VANCOUVER – There is always risk to sports teams that stage their own history as the Vancouver Canucks did Wednesday when they invited a few of the best and most beloved players in franchise history to help anoint Bo Horvat the new captain.
Yes, there will be emotion and energy and excitement on nights like this. But then you have to play the actual game, and where will those emotions take you?
On Wednesday, it took the Canucks straight over the Los Angeles Kings, who were over-run early and late and beaten 8-2 to start this new era for Vancouver’s National Hockey League team.
The only guy who looked nervous was Horvat, who shortly after accepting the captain’s jersey from future Hall-of-Famer Henrik Sedin, promptly passed the puck to no one a couple of times. But the rest of his team was focussed, and Kings’ goalie Jonathan Quick was not.
“Honestly, I was kind of getting emotional on the ice a little bit,” Horvat said. “Even in warmups, you hear people chanting your name.
“I had butterflies in my stomach. I was nervous obviously. It’s a huge moment and a huge opportunity. I got more comfortable as the game went on. I started making more plays and getting back to being myself. But (at the start) you’re pumped so full of adrenalin, your heart is going a million miles an hour. You just want to have a great game on this night. What a way to start.”
If Canucks coach Travis Green made a checklist before the game of the many things he wanted his team to accomplish – and he probably did – there would have been no empty boxes at the end of the night.
Last season’s Calder Trophy winner, Elias Pettersson, and this season’s rookie-of-the-year candidate, Quinn Hughes, scored their first goals. Newcomer J.T. Miller had the first four-point night of his career.
Vancouver’s power play scored a goal and penalty killers were perfect in four disadvantages that included a 45-second five-on-three late in the second period. Centring a reworked third line that included new Canuck Micheal Ferland, dropped by Green from Pettersson’s first line after only two games, checking centre Brandon Sutter scored twice — half his total from last season.
Canucks goalie Jacob Markstrom was as sharp as Quick was suspect, making 37 saves and doing his best work in the middle of the game when the Kings had started climbing back from a 3-0 deficit.
But the best thing of all was that after scoring just two goals in two hours while losing road games last week in Edmonton and Calgary, the Canucks won a game emphatically and made their first standings deposit of the season.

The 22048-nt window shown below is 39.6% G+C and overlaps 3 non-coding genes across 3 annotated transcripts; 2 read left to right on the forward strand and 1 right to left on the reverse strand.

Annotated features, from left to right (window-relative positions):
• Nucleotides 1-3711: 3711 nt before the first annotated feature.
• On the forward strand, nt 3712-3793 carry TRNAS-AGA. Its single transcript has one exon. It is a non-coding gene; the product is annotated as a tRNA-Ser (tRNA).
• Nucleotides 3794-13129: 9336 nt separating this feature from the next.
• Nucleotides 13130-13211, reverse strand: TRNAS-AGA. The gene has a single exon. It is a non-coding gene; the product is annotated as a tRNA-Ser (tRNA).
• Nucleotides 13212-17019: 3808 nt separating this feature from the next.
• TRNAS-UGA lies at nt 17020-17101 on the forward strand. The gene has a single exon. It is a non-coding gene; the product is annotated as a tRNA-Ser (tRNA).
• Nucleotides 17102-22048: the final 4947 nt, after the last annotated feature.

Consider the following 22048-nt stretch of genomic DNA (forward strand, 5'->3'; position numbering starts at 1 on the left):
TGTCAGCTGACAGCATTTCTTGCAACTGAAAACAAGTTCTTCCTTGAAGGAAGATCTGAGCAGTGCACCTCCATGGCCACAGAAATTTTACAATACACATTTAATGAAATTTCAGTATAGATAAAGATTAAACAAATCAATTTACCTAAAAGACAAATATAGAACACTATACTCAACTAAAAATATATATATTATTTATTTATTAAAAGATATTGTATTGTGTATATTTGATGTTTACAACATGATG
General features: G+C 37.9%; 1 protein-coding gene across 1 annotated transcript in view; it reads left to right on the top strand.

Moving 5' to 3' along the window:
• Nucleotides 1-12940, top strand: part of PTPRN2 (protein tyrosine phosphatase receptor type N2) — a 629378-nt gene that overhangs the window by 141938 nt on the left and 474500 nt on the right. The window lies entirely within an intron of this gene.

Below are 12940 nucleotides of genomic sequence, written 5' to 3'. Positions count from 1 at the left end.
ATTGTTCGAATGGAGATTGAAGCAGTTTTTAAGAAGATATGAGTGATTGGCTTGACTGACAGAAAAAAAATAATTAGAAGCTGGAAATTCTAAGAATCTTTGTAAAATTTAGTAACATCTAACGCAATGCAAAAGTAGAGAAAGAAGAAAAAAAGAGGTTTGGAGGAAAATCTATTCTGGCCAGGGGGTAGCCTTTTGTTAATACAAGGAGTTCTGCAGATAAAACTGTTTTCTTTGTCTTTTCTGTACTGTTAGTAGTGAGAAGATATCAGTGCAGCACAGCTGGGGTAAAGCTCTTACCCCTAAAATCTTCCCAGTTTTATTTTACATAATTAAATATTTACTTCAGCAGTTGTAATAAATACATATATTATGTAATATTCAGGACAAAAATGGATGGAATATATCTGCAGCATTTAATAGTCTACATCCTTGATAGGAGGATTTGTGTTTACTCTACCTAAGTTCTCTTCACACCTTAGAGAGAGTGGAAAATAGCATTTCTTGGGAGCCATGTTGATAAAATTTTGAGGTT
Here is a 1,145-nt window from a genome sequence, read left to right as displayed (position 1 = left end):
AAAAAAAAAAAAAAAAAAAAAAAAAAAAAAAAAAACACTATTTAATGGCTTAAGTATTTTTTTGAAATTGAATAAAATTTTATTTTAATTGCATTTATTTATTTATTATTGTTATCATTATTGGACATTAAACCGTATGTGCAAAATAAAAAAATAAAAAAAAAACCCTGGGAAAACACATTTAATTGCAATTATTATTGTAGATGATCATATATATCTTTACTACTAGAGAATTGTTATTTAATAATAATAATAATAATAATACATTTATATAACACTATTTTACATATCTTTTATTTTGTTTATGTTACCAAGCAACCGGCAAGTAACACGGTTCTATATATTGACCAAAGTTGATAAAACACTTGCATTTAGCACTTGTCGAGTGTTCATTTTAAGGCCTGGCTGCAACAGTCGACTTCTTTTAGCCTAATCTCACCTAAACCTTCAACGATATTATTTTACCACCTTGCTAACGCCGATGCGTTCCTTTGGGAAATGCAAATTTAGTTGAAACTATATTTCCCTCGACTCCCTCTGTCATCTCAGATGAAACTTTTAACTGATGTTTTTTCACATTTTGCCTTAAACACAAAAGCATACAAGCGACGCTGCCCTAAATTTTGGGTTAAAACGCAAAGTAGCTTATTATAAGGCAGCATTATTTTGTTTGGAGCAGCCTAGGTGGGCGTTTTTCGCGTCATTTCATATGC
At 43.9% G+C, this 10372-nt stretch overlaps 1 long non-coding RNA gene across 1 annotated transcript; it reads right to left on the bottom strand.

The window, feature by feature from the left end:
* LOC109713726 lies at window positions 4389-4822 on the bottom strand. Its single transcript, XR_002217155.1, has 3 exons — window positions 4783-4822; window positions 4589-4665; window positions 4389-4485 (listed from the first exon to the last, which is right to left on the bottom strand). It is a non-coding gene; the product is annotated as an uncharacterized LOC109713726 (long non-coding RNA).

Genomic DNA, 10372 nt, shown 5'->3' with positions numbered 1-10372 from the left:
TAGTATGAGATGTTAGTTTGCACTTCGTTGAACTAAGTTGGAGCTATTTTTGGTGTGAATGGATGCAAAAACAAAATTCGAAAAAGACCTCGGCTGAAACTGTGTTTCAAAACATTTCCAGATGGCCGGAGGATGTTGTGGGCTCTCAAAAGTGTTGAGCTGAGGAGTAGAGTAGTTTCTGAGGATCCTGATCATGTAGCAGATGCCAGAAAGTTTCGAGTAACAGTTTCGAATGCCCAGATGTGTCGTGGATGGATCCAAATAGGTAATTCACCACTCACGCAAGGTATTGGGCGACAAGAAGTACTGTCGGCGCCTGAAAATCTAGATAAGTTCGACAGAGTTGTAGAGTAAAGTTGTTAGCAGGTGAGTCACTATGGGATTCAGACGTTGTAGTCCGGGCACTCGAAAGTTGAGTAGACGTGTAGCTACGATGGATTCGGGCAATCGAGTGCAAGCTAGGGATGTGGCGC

“Anytime you can put up eight, it’s fun,” Miller said after his first-star performance. “But I also thought we did a lot of good things. I don’t want people thinking we lost our first two games, (so) it was a bad start. We felt comfortable and confident after those games. It’s nice to see the pucks starting to go in. We really wanted to win tonight. To get that done was the first priority.”
After Sean Walker’s wrist shot lifted the Kings with two goals, down 4-2, at 6:51 of the third period, the Canucks poured in four goals in eight-and-a-half minutes to win by a touchdown.
That surge began on a sequence that, as more than any other, illustrated how this rebuilt Canucks team is trying to be different than the one that missed the Stanley Cup playoffs the last four seasons.
The shift after Walker’s goal, the Canucks countered on a three-on-two rush. Brock Boeser passed cross-ice to Hughes, who froze Quick, then lasered a pass into the net off the stick of defence partner Chris Tanev.
Tanev is the stay-at-home defenceman who has scored twice in each of the last three seasons.
But the way the Canucks are now trying to play, and with the dynamic Hughes as his blue-line partner, Tanev isn’t stay-at-home anymore. Just like Tanev, the Canucks plan on going places.
It was another tantalizing night for Hughes, who doesn’t turn 20 until next week but already has six points in eight NHL games, including a five-game trial straight out of the University of Michigan at the end of last season.
The five-foot-10 defenceman scored his first NHL goal to make it 1-0 just 5:26 after the Horvat ceremony, blistering an unscreened slapshot past Quick’s glove. And shooting the puck is supposed to be the least impressive weapon in Hughes’ offensive arsenal.
“You’re always thinking about when you’re going to score your first goal,” he said. “It’s something I’ve been thinking about for a long time. Just to get that one under my belt was nice. I’ve told everyone from the start: I’m going to try to get better every game. At Game 30, I think I’ll be a different player. Same thing goes for Game 60. But I feel really good right now. Just a special night for everyone.”